19.  This divergence in perceptions about the Civil Service goes to the heart of the problem. Too often Civil Service reforms seem to have become an end in itself for Whitehall, instead of a means of delivering a wider public service reform agenda. As our witness Professor Martin Smith observed:

Without thinking very clearly about what the Civil Service is, what it should do and what a good Civil Service would look like, it is very difficult to work out how to reform it.[35]

20.  Indeed, Tony Blair has acknowledged that the Civil Service could not themselves be held responsible for not knowing what vision the Government had in mind for them and consequently not being as radical as the Government wished. He wrote in his autobiography:

In 1998, I began with Sir Richard Wilson the new Cabinet Secretary, the first stage of Civil Service reform. And to be fair he got behind them thoroughly. But - and this is a criticism of me, not of him or the Civil Service - they were like many of the other reforms: talking the right language but shying away from the really radical measures.[36]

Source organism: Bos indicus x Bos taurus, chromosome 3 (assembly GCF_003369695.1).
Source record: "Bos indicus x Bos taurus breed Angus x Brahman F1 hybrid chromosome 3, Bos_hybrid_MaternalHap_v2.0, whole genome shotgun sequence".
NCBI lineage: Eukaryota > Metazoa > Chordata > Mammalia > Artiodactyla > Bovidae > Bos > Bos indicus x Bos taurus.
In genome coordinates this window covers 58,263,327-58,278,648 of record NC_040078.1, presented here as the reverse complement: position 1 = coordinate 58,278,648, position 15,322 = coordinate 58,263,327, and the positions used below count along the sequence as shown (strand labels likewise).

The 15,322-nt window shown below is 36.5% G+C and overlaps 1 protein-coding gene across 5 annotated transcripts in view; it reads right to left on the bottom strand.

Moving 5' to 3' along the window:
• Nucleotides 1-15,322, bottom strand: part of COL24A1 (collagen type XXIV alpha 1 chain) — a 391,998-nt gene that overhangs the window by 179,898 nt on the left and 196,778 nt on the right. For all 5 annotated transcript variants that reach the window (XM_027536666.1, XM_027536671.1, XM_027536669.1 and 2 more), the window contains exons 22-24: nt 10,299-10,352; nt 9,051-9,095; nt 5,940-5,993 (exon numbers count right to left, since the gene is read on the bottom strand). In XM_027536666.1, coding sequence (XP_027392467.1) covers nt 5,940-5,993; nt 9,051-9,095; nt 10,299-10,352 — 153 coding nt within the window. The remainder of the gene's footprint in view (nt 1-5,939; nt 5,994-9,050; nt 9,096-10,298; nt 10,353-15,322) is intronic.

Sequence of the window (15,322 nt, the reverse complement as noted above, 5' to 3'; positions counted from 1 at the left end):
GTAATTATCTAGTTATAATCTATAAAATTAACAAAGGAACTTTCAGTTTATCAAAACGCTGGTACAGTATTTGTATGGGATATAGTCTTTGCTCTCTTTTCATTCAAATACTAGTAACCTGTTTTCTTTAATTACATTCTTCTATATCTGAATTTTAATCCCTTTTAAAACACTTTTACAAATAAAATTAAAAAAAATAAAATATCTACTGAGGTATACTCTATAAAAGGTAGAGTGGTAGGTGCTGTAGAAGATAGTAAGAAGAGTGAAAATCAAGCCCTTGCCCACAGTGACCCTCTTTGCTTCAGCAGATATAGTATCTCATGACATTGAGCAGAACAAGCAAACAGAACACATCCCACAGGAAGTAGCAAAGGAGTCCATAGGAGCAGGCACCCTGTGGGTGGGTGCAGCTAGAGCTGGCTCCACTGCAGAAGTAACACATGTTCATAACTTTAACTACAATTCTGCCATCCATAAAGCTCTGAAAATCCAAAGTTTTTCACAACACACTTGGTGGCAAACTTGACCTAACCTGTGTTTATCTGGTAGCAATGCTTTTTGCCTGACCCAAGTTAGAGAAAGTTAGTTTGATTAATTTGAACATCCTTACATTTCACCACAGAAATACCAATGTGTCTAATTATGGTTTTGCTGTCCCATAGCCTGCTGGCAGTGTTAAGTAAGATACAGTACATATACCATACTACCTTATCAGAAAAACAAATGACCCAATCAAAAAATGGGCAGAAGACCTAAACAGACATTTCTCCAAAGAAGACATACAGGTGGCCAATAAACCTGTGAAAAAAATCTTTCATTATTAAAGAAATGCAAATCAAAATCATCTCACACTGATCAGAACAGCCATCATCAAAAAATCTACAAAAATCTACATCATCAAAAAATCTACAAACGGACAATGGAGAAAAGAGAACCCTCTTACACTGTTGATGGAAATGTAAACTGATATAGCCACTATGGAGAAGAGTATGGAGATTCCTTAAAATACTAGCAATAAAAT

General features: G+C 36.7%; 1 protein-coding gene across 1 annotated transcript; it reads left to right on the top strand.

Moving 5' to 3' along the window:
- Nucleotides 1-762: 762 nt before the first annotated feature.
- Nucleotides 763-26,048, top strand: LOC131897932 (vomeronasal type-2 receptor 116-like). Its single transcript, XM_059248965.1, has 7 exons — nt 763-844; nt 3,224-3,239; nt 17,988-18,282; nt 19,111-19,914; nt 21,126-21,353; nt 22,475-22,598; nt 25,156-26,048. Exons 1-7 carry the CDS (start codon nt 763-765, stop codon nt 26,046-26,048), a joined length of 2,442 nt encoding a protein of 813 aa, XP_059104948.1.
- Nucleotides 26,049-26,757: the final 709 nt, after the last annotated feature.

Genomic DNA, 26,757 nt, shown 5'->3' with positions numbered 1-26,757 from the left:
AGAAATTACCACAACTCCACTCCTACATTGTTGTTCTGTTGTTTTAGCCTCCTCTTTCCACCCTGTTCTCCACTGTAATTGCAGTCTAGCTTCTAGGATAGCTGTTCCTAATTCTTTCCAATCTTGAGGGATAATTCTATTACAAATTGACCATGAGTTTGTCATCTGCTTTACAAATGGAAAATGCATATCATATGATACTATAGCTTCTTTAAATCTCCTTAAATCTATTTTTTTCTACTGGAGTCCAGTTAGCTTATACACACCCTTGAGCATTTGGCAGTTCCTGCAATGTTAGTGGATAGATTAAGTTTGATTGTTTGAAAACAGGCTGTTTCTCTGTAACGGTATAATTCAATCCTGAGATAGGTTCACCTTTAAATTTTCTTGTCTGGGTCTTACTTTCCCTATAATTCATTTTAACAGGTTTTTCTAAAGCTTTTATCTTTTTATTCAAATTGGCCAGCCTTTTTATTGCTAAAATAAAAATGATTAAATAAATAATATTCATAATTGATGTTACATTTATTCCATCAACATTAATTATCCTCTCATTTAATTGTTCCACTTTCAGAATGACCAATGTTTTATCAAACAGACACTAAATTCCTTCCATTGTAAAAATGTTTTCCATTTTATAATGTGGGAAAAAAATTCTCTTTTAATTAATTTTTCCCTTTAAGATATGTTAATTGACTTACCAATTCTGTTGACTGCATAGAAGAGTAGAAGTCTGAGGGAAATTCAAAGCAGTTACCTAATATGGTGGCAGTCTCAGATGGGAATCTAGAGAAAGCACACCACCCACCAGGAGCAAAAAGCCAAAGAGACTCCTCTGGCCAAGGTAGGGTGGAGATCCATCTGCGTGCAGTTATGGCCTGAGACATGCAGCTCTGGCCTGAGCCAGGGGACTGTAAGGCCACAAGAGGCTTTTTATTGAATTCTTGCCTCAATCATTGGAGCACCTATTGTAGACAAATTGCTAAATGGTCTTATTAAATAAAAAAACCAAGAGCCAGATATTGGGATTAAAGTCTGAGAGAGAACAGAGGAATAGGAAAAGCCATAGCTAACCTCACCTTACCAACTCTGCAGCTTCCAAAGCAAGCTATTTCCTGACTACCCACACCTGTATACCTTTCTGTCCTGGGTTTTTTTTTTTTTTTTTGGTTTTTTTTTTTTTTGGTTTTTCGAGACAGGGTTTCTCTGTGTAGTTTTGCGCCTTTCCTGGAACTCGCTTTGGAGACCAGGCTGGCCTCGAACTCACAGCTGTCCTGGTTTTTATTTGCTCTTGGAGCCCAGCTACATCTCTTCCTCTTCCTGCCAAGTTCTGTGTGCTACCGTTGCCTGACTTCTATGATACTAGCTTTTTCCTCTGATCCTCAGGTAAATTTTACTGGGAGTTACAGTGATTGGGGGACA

21.  The need for frequent Civil Service reform programmes over the years can be attributed to failure to consider what the Civil Service is for, what it should do and what it can reasonably be expected to deliver. Government needs to articulate a clear view of what it wants from the Civil Service and how it intends to achieve it. This must be articulated with greater clarity in departmental business plans. The Civil Service should be more rigorous in demanding this clarity from Government.